Disgust and the Moralization of Purity

E. J. Horberg, Christopher Oveis, Dacher Keltner, Adam Cohen

Research output: Contribution to journalArticlepeer-review

340 Scopus citations


Guided by appraisal-based models of the influence of emotion upon judgment, we propose that disgust moralizes-that is, amplifies the moral significance of-protecting the purity of the body and soul. Three studies documented that state and trait disgust, but not other negative emotions, moralize the purity moral domain but not the moral domains of justice or harm/care. In Study 1, integral feelings of disgust, but not integral anger, predicted stronger moral condemnation of behaviors violating purity. In Study 2, experimentally induced disgust, compared with induced sadness, increased condemnation of behaviors violating purity and increased approval of behaviors upholding purity. In Study 3, trait disgust, but not trait anger or trait fear, predicted stronger condemnation of purity violations and greater approval of behaviors upholding purity. We found that, confirming the domain specificity of the disgust-purity association, disgust was unrelated to moral judgments about justice (Studies 1 and 2) or harm/care (Study 3). Finally, across studies, individuals of lower socioeconomic status (SES) were more likely than individuals of higher SES to moralize purity but not justice or harm/care.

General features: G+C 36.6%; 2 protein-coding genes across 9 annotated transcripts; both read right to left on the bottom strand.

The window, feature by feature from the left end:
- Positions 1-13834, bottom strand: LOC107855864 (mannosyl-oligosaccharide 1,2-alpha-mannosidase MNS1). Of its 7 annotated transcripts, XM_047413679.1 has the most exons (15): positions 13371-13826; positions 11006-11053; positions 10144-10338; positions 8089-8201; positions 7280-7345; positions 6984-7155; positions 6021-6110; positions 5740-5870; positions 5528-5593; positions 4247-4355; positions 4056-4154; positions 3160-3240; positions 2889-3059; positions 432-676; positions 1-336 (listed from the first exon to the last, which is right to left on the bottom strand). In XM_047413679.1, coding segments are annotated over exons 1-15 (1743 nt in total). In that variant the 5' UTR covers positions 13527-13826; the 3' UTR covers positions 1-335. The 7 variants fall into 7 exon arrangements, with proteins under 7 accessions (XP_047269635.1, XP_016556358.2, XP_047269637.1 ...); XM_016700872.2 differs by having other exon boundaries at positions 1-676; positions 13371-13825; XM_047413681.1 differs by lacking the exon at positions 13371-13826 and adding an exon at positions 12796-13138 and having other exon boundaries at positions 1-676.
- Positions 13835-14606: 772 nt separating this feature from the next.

Original languageEnglish (US)
Pages (from-to)963-976
Number of pages14
JournalJournal of Personality and Social Psychology
Issue number6
StatePublished - Dec 1 2009


  • disgust
  • emotion
  • moral judgment
  • purity
  • socioeconomic status

ASJC Scopus subject areas

  • Social Psychology
  • Sociology and Political Science


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